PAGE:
• Funding for repairing deficient bridges and roads

This package is expected create 50,000 new jobs and preserve 12,000 existing jobs, according to the Governor’s office.

Funding for this work will come from the gradual elimination of the limit on the wholesale tax on gasoline, and increased fees on licenses, permits and traffic tickets.

Together, multi-modal advocates, road contractors, business leaders and policymakers made the economic case for this visionary, game-changing budget.  GOPC congratulates all advocates and applauds Pennsylvania’s General Assembly and Governor.

Highlights from “Advancing Ohio’s Urban Agenda”

January 25th, 2013

On our journey from Cincinnati to Columbus to Cleveland for the joint ULI/GOPC/LOCUS event series, “Advancing Ohio’s Urban Agenda: Walkable Communities for Globally Competitive Cities,” trends amongst the three cities became apparent as participants engaged in the dialogue about addressing the market demand for walkable development in Ohio. We were able to capture some of these trends in both text and film (yes, videos are coming!) form and would like to share some of the key highlights with you.

Highlights from the Events:

  • Millennials (aka Generation Y) are shifting market demand and cities in Ohio must meet that demand for walkable, urban development in order to remain globally competitive.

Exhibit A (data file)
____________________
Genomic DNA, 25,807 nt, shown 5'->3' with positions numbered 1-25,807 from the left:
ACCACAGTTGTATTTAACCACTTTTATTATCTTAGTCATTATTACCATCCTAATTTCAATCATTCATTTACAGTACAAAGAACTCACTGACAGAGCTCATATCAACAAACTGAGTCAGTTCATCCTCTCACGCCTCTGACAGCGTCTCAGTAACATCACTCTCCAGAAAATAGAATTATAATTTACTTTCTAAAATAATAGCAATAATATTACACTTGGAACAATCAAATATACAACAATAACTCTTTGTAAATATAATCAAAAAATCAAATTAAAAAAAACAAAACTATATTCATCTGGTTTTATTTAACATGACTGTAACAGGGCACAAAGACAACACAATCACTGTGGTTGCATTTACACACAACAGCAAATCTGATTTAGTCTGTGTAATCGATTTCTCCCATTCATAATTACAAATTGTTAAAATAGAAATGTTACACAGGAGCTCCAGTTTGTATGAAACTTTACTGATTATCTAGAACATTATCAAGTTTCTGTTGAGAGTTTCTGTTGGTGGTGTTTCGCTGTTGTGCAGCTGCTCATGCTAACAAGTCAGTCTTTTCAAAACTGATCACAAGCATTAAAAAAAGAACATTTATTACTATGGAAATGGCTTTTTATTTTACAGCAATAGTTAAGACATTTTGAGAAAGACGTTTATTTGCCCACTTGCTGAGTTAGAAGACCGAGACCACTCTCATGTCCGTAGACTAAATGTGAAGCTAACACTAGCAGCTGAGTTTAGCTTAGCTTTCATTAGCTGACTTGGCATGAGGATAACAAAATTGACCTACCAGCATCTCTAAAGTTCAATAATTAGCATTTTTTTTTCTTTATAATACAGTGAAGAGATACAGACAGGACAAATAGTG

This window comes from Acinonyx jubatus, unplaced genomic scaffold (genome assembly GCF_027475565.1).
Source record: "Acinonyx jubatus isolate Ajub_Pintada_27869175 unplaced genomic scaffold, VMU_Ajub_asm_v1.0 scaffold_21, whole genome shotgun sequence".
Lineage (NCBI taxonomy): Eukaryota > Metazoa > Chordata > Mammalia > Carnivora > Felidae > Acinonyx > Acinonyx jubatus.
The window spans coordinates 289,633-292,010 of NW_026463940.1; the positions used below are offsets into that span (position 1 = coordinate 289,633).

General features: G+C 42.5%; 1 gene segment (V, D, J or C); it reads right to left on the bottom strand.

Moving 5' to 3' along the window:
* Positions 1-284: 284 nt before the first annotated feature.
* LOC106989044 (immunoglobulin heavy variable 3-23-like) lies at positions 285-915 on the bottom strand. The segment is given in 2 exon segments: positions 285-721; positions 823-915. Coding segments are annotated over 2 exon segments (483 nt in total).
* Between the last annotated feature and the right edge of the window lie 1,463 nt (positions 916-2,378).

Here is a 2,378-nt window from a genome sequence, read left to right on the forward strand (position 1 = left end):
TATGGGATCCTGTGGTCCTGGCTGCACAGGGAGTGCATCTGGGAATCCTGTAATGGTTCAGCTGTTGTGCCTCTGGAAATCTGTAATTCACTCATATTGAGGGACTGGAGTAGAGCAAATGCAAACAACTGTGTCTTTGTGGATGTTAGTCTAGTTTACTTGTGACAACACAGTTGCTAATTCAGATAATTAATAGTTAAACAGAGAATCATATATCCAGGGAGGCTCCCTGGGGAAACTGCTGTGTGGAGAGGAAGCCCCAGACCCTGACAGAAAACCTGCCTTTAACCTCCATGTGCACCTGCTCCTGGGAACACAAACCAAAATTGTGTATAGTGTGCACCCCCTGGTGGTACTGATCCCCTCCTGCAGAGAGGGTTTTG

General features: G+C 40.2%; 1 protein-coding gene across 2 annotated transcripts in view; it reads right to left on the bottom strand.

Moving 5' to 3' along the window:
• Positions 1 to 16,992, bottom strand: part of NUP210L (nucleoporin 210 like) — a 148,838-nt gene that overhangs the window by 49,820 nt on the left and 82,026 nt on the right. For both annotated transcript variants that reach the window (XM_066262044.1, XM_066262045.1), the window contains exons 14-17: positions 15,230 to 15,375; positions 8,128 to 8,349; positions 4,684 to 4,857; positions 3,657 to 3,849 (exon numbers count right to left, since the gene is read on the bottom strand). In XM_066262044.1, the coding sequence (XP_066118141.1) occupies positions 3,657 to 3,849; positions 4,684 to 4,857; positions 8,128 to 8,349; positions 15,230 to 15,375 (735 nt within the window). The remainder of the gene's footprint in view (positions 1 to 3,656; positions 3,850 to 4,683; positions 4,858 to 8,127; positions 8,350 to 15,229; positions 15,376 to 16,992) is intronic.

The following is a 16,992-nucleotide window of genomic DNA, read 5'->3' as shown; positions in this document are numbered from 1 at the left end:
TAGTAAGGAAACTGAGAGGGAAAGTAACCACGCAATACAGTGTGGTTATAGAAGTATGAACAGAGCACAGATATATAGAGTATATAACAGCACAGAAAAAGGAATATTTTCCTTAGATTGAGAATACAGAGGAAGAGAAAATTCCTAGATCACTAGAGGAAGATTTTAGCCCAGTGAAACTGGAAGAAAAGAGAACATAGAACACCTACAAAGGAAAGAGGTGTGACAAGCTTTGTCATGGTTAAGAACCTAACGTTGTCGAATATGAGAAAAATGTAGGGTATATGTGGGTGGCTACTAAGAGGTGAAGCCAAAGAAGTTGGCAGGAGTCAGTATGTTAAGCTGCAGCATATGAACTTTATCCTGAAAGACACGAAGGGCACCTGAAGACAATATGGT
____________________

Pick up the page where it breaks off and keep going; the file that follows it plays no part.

• As more walkable development (approximately 100-500 meters in diameter of mixed-use, pedestrian-friendly development) is added to areas, their property values increase and the local market improves.
  • Transportation drives development. If developers build quality products in the right locations with access to urban-friendly transportation systems, they will get a price premium. Seventy percent of ballots across the nation to increase sales tax to fund public transportation have passed.
  • Read the rest of this entry »

Advancing Ohio’s Urban Agenda

January 18th, 2013

In Ohio and around the country, real estate developers and investors are recognizing pent-up demand for and a market shift toward sustainable, walkable urban places. Despite this paradigm shift and change in market momentum, many local, state and federal policies currently in place distort development incentives and hamper efforts to create the development consumers want and that support strong local economies. Urban developers and real estate and land use experts can align to provide state and national policy makers with expert advice on current consumer demand and the many benefits of urban and metropolitan growth strategies.